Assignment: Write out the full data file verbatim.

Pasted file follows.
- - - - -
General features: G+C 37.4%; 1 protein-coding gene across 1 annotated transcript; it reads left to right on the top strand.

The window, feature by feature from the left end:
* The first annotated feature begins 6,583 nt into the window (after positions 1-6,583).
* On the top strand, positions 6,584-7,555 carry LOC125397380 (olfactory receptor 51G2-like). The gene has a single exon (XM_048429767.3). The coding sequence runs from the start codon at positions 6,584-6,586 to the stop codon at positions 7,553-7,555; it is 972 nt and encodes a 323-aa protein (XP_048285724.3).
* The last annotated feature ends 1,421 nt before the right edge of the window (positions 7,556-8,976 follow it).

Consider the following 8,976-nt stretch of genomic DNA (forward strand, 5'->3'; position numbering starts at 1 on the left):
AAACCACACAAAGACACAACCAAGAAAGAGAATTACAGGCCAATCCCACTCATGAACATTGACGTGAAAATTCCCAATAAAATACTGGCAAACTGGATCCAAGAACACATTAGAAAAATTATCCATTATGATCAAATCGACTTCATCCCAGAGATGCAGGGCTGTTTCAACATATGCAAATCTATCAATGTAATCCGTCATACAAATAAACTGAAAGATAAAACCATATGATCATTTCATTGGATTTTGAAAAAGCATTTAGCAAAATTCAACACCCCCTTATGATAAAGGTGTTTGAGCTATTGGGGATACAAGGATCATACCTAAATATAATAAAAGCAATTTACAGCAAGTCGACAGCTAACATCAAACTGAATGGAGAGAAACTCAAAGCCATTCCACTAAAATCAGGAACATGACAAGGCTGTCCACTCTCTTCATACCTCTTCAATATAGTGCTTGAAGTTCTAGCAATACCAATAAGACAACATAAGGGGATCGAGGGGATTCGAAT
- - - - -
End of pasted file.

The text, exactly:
General features: G+C 37.4%; 1 protein-coding gene across 1 annotated transcript; it reads left to right on the top strand.

The window, feature by feature from the left end:
* The first annotated feature begins 6,583 nt into the window (after positions 1-6,583).
* On the top strand, positions 6,584-7,555 carry LOC125397380 (olfactory receptor 51G2-like). The gene has a single exon (XM_048429767.3). The coding sequence runs from the start codon at positions 6,584-6,586 to the stop codon at positions 7,553-7,555; it is 972 nt and encodes a 323-aa protein (XP_048285724.3).
* The last annotated feature ends 1,421 nt before the right edge of the window (positions 7,556-8,976 follow it).

Consider the following 8,976-nt stretch of genomic DNA (forward strand, 5'->3'; position numbering starts at 1 on the left):
AAACCACACAAAGACACAACCAAGAAAGAGAATTACAGGCCAATCCCACTCATGAACATTGACGTGAAAATTCCCAATAAAATACTGGCAAACTGGATCCAAGAACACATTAGAAAAATTATCCATTATGATCAAATCGACTTCATCCCAGAGATGCAGGGCTGTTTCAACATATGCAAATCTATCAATGTAATCCGTCATACAAATAAACTGAAAGATAAAACCATATGATCATTTCATTGGATTTTGAAAAAGCATTTAGCAAAATTCAACACCCCCTTATGATAAAGGTGTTTGAGCTATTGGGGATACAAGGATCATACCTAAATATAATAAAAGCAATTTACAGCAAGTCGACAGCTAACATCAAACTGAATGGAGAGAAACTCAAAGCCATTCCACTAAAATCAGGAACATGACAAGGCTGTCCACTCTCTTCATACCTCTTCAATATAGTGCTTGAAGTTCTAGCAATACCAATAAGACAACATAAGGGGATCGAGGGGATTCGAAT